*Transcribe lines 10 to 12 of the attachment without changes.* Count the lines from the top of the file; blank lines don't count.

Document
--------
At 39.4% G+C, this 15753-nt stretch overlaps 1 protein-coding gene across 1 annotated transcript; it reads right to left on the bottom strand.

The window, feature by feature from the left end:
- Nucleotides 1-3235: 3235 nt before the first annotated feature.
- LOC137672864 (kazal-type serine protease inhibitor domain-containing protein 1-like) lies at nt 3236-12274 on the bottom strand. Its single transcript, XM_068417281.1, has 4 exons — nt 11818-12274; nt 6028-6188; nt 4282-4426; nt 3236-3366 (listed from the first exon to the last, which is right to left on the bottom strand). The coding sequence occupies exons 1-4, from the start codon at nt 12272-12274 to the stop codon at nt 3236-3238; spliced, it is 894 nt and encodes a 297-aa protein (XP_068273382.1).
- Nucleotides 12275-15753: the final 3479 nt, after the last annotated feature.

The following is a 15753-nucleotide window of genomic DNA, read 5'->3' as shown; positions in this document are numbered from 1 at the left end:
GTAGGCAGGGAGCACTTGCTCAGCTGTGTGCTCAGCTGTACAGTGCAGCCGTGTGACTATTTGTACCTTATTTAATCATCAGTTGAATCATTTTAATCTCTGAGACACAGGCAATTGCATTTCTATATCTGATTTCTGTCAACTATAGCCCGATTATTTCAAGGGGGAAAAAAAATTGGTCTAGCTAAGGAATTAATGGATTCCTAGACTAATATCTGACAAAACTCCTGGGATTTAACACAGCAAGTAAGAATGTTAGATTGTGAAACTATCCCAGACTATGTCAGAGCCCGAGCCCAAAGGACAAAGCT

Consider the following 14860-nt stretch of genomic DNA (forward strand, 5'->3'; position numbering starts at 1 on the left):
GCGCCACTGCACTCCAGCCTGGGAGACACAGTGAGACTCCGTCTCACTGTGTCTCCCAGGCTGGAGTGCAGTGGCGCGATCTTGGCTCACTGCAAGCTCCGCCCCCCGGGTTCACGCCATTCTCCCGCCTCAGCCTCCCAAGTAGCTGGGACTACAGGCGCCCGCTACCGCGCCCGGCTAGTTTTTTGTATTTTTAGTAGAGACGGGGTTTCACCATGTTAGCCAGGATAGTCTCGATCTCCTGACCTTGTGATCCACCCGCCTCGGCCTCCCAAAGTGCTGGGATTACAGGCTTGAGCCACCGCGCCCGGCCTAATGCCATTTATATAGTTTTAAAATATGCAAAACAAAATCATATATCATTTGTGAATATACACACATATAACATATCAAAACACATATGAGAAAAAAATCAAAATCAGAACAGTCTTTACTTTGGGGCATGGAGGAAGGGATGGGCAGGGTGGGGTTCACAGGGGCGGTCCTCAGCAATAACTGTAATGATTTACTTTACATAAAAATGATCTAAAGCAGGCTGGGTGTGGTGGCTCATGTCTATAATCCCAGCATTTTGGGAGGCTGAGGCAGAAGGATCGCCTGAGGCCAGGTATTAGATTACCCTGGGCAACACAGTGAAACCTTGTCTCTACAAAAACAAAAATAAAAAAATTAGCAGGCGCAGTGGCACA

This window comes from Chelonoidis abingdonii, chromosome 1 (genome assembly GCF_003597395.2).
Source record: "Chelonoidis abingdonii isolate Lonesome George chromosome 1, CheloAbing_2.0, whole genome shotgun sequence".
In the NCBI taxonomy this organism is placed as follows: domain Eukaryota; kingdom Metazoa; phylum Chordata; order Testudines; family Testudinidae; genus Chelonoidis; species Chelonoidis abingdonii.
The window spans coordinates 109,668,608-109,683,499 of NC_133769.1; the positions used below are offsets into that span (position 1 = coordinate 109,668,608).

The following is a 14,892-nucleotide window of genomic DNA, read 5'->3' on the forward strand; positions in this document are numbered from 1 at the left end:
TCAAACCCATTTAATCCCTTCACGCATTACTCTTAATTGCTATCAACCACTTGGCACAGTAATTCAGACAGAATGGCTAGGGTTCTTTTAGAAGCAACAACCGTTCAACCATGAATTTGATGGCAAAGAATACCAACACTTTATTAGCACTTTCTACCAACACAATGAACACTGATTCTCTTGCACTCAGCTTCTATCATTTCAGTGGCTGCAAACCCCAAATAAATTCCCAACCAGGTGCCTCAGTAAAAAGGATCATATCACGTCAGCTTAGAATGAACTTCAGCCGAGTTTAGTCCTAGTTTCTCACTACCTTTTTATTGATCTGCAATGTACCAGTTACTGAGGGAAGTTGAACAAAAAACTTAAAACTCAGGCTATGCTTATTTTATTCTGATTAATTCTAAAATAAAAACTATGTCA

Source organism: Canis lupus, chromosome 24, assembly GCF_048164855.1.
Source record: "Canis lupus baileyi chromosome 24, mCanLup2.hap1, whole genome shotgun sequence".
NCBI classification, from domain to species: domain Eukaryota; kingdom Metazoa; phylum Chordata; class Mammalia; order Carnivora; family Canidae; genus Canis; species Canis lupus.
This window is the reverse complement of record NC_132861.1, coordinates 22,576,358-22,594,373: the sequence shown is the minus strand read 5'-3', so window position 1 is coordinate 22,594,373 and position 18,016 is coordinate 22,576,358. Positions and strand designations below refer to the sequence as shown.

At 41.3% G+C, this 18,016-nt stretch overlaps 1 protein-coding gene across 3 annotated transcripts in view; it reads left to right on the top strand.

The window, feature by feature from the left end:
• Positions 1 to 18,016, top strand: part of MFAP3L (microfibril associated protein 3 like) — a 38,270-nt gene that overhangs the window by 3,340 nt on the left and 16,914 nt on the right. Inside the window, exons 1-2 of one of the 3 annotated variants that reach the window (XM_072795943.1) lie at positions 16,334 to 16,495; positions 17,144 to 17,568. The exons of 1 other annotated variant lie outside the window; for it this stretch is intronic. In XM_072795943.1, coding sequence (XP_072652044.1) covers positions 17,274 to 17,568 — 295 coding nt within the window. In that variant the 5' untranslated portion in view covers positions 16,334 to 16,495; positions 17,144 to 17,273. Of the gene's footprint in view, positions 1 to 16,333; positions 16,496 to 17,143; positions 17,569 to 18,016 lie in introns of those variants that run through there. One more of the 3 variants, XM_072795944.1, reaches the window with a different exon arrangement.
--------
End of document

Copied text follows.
This window comes from Chelonoidis abingdonii, chromosome 1 (genome assembly GCF_003597395.2).
Source record: "Chelonoidis abingdonii isolate Lonesome George chromosome 1, CheloAbing_2.0, whole genome shotgun sequence".
In the NCBI taxonomy this organism is placed as follows: domain Eukaryota; kingdom Metazoa; phylum Chordata; order Testudines; family Testudinidae; genus Chelonoidis; species Chelonoidis abingdonii.